“[That] means better habitat for all the things that coyotes and mountain lions like to eat: deer, rabbits, gophers and so on. Having more plant cover, less bare ground, more diversity and so on,” she said. “I think that can do a lot in the long run, especially for coyote problems.”
Killing predators doesn’t stop depredation
Research on the efficacy of predator killing is relatively new but growing.
“Increasingly now that we’re asking these questions, we’re finding the answers,” Lute said.
Studies indicate that unstable social dynamics within predator populations can lead to increases in conflict between predators and livestock.
“When we have lethal control, we’re coming in and killing coyotes or killing mountain lions, that creates chaos in the social structure of the coyote or mountain lion community,” Lute said. “It might even increase conflict when you’ve got these social structures that are upended and unstable.”
Douglass said her personal experience with local coyotes supports this idea.
“When we get a coyote pack here, our dogs create a relationship with this coyote pack. They [the dogs] know where the boundaries are, and they know what to protect,” she said. “And, actually, the pack keeps the other coyotes away from our sheep.”
But, she said, coyotes in her area are often killed by other ranchers.
“It seems like every eight months we lose a coyote pack. So they kill the resident pack, a new pack comes in, and then the dogs have got to establish, again, their territory and relationship,” she said, which have, in the past, left her dogs injured.
For larger operations, like the 1,000 head of cattle she manages in New Mexico, some livestock losses are expected. But, Greenwood said, those losses can be contextualized within the larger land management practices.
“That’s something an operation has to consider: where is the intersection of economics and their own ethics and what percent loss can they tolerate if it’s in the interest of maybe a more intact ecosystem,” Greenwood said.
She noted that sometimes predators take out livestock that are sick and might have died, anyway.
“It’s a lot of complexity, but that’s our job — to manage complexity and not try to oversimplify things,” she said. “Anytime we oversimplify natural systems or oversimplify the economics that are beholden to natural systems, something’s gonna come back to bite us.”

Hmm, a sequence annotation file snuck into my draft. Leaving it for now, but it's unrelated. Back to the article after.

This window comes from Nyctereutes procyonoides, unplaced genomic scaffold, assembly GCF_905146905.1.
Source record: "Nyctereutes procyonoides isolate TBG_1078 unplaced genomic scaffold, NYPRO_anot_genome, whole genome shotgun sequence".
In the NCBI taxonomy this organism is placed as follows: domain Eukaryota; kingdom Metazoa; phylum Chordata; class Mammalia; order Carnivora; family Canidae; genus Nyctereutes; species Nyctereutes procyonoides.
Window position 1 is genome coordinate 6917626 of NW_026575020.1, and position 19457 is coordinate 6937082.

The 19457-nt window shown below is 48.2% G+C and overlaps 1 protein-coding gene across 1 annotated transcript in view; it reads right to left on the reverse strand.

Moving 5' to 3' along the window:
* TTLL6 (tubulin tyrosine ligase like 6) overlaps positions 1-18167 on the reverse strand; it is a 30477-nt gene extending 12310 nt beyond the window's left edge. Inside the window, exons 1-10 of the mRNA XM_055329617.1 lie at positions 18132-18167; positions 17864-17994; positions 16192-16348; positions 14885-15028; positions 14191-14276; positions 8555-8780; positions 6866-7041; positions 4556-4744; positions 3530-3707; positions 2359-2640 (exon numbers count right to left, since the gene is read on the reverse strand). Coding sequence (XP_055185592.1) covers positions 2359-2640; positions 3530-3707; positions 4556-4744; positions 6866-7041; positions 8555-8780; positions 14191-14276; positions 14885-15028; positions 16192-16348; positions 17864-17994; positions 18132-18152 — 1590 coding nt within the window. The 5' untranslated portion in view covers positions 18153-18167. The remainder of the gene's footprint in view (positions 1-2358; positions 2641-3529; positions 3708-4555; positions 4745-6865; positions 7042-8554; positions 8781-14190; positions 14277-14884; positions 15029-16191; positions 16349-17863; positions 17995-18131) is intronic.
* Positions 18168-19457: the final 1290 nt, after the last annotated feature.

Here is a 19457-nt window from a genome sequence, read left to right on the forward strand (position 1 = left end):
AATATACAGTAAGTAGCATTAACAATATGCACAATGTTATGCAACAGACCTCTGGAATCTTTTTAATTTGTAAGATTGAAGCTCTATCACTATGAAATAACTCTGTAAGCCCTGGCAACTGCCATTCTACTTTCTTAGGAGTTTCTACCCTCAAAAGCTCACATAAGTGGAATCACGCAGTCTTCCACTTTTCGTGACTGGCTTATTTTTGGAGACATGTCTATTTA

‘A promising start’
There are hints that mindsets around predator control are beginning to shift at the federal level, too.
Ranchers in New Mexico and across the U.S. rely on the federal agency Wildlife Services, which sits within the U.S. Department of Agriculture Animal and Plant Health Inspection Service (APHIS), for predator control. Counties and local governments enter into contracts with the agency so that ranchers can call upon Wildlife Services to use lethal and non-lethal methods to remove problem predators.
The agency is known for being opaque about the services it provides and the techniques it uses. It did not respond to requests for comment made by NM Political Report for this story.
“Wildlife Services staff have been working with ranchers on the ground for a really long time,” Lute said. “They also seem to be very reluctant, as an agency, to change their ways, despite the fact that even some of their Wildlife Services researchers are finding that non-lethal [methods] are highly effective and should be used first.”
Take the case of sodium cyanide bombs, also called M-44s. Sodium cyanide bombs are typically baited to attract predators, and are spring-loaded to release a cloud of sodium cyanide once triggered. That powder then mixes with the animal’s saliva, forming poisonous cyanide gas and killing the animal in a matter of seconds.
While they are meant to kill predators like wolves and coyotes, in practice, the bombs attract any scavenger or carnivore in the area. They kill foxes, big cats, carrion birds, and even pet dogs. Consequently, many environmentalists and wildlife advocates consider the bombs to be cruel and inhumane.
Lute said they’re also not especially effective at dealing with predators that are preying on livestock, either.
“They’re really not effective at all. They’re totally non-discriminant,” Lute said. “Like traps and snares and all these other indiscriminate tools — they don’t do anything to prevent conflict. It will just kill individuals, which does nothing to protect livestock and keep potential attacks away.”
Earlier this year, Grant County became the first county in New Mexico to prohibit Wildlife Services from using sodium cyanide bombs and other toxicants to remove predators. The county also amended its contract with the agency, prioritizing non-lethal methods of deterring predation on livestock over lethal methods.
It was the culmination of three years of work by conservation advocates and environmental groups. Lute, who helped launch the campaign years ago, said the development is a start in the right direction.
“We’re starting to see the needle shift just a little bit,” she said, crediting the work of groups like Project Coyote and WildEarth Guardians. “That’s a promising start. It’s one county in one place. It needs to be happening everywhere.”